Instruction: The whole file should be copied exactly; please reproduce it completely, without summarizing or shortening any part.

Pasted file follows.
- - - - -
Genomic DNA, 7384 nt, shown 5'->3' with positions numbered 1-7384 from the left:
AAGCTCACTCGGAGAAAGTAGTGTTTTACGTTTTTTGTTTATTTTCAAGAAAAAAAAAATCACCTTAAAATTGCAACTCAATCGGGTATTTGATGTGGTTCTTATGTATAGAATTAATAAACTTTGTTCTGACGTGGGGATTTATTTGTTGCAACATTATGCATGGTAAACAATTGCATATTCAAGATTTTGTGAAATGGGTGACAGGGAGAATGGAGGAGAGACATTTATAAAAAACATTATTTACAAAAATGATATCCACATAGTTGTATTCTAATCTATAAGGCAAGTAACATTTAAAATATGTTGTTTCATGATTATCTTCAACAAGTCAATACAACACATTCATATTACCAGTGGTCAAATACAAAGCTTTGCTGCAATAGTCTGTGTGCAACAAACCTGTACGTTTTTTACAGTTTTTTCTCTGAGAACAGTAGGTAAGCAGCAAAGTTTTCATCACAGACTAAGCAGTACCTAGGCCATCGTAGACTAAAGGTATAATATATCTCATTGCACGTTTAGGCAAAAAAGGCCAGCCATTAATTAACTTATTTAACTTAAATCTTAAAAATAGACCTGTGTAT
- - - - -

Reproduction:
Genomic DNA, 7384 nt, shown 5'->3' with positions numbered 1-7384 from the left:
AAGCTCACTCGGAGAAAGTAGTGTTTTACGTTTTTTGTTTATTTTCAAGAAAAAAAAAATCACCTTAAAATTGCAACTCAATCGGGTATTTGATGTGGTTCTTATGTATAGAATTAATAAACTTTGTTCTGACGTGGGGATTTATTTGTTGCAACATTATGCATGGTAAACAATTGCATATTCAAGATTTTGTGAAATGGGTGACAGGGAGAATGGAGGAGAGACATTTATAAAAAACATTATTTACAAAAATGATATCCACATAGTTGTATTCTAATCTATAAGGCAAGTAACATTTAAAATATGTTGTTTCATGATTATCTTCAACAAGTCAATACAACACATTCATATTACCAGTGGTCAAATACAAAGCTTTGCTGCAATAGTCTGTGTGCAACAAACCTGTACGTTTTTTACAGTTTTTTCTCTGAGAACAGTAGGTAAGCAGCAAAGTTTTCATCACAGACTAAGCAGTACCTAGGCCATCGTAGACTAAAGGTATAATATATCTCATTGCACGTTTAGGCAAAAAAGGCCAGCCATTAATTAACTTATTTAACTTAAATCTTAAAAATAGACCTGTGTAT